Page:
November 2013

There’s Big Money to be made in Network Security

There’s Big Money to be made in Network Security

By Jenn Cano

Have you ever been the victim of a network security breach?  Has your identity ever been stolen, or have hackers compromised your entity’s valuable data?  Just this week I got an email from Google telling me that someone tried to sign in to my daughter’s Gmail account.  Does this look familiar…


Nearly every day the news informs us of a new security breach that’s taken place.  Nothing is exempt; not credit cards, Facebook accounts, bank accounts, email accounts, phone records nor anything else that may store your electronic data.   The expansive knowledge of cyber thieves continues to expand finding ever-increasing ways to bore through even the most complex of firewalls and security systems.  Originally designed for government security, network security has become one of the leading business areas in the IT industry as a result of the constant threats that bombard the business world.

Business network security originated from well-meaning intentions designed to protect companies and their customers from security breaches.  The issue in today’s security environment is the bad guys are quite capable and fully willing to shift their strategies as often as they need to.  Literally, this is their full-time job, thus creating a thriving industry that doesn’t show any signs of slowing any time soon.

It was recently reported that the overall security appliance market grew to $2.13 billion in the second quarter this year, or 6.1% year-over-year growth.  By 2017, the market is expected to grow to $10.17 billion, or almost 500%!  There has been a recent increase in the prevalence of virtual and SaaS-based network security solutions, but despite the increase, appliances remain the dominant delivery method.  The question is which companies are going to capitalize on this every increasing industry?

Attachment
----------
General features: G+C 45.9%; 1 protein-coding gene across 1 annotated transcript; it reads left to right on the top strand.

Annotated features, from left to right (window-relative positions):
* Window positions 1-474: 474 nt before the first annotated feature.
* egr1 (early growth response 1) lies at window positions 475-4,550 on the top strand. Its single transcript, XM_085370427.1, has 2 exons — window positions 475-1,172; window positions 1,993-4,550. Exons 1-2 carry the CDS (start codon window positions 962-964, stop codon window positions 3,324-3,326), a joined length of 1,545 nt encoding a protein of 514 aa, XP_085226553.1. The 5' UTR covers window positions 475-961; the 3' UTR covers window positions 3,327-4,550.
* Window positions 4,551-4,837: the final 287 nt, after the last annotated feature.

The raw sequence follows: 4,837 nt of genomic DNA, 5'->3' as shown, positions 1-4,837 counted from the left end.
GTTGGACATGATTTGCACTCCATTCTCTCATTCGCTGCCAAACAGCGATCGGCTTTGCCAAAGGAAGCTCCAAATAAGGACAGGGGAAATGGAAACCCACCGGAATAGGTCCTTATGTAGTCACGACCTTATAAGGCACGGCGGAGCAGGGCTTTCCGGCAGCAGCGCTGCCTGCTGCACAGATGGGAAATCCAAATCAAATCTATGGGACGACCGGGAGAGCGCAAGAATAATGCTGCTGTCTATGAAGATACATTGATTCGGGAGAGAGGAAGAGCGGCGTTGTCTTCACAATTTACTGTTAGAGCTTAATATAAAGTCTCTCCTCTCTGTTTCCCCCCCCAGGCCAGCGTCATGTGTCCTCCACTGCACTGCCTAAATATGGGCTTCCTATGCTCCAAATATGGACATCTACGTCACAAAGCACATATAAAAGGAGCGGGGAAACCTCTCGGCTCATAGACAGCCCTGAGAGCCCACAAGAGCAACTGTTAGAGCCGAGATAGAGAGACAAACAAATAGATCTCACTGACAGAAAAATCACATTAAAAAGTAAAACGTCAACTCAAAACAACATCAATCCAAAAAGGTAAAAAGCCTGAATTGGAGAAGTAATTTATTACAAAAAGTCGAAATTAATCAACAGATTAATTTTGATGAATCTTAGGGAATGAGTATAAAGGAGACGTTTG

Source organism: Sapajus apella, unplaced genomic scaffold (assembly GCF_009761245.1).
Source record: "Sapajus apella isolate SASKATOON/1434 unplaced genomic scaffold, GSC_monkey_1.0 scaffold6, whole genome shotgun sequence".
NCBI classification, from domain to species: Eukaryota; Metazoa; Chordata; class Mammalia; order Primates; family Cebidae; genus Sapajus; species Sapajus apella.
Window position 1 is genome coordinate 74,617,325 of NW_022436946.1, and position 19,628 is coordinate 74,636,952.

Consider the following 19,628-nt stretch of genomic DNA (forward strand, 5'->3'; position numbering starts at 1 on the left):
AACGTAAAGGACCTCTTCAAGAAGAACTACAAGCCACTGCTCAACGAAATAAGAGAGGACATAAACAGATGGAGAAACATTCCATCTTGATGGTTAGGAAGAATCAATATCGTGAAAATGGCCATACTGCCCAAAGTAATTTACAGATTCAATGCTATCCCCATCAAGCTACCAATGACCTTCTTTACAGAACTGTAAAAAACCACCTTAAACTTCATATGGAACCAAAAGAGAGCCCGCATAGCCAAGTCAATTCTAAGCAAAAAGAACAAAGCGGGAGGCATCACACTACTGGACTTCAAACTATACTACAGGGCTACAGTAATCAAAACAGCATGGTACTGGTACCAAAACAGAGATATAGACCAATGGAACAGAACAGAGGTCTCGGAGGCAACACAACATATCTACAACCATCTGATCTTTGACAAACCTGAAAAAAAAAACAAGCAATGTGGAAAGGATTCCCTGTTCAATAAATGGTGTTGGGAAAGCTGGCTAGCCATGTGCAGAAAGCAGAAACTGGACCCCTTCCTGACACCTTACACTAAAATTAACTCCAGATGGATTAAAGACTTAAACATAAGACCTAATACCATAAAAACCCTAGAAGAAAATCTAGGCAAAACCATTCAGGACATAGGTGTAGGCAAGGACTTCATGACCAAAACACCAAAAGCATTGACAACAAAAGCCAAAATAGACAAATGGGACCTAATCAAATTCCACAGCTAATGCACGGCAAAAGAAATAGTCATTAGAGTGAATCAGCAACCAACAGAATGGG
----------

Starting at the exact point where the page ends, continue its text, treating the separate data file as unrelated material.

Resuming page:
Cisco, unsurprisingly, leads the network security appliance industry, much like most of the other portions of the IT network industry.  Cisco raked in 16.2% of the $2 billion generated for the second quarter this year, but that was down from 17.2% last year in the same quarter.  None the less, Cisco is intent on expanding its product offerings for continued growth.

Not too far off in the race for first is Check Point Software Technologies holding on to the number two spot. With a 12.5% share in the industry, and their revenue increasing 4% from a year ago they are giving Cisco a run for their money.  Check Point’s products include network security, Virtualization Security, Data Security, Data Security, Endpoint Security, Mobile Security, and Security Management.

Third place goes to Fortinet Inc who is a little ways off with a 6.2% share in the market.  But don’t let the gap in shares fool you, Frotinet is by far the fastest growing among the top five vendors, with a 17.2 percent revenue gain from Q3 2011.  Since 2010 Fortinet has been working close with NEC and is making huge strides in the cloud platform market.  Their FortiGate network security platform is the first third-party next-generation firewall to be certified by NEC to protect their cloud platform.  FortiGate was deployed as the security resource in NEC’s SDN environment making huge strides in the market.

Juniper Networks is also up and coming in the network security market.  They claimed fourth place with a 5.5% share of the market.    Juniper is rapidly switching a portion of their focus from networking to the security market and clearly the plan seems to be working for them.  Their latest acquisition to date is security specialist firm Mykonos Software, which was purchased in February 2012.

Palo Alto Networks and Hewlett-Packard round out the cream of the crop in network security coming in fifth and sixth respectively.  Palo Alto Networks had year-over-year revenue gains of 55% as in races for the top with a string of strong new product offerings.  HP, and oldie but goodie breaks its way in to the market with hopes of creating a new revenue avenue.

As the problem of network security continues to grow vendors will actively look for ways to climb to the top. In order to advance they will have to look for competitor mistakes, and take advantage of them.  For the underdogs, it will become necessary to exploit dis-satisfaction with the pricing, efficacy, performance, and feature breadth of the products from the top 3 vendors.  Taking advantage of these slip-ups will continue to make the fight for the top interesting for Cisco, Check Point, and Juniper in 2013.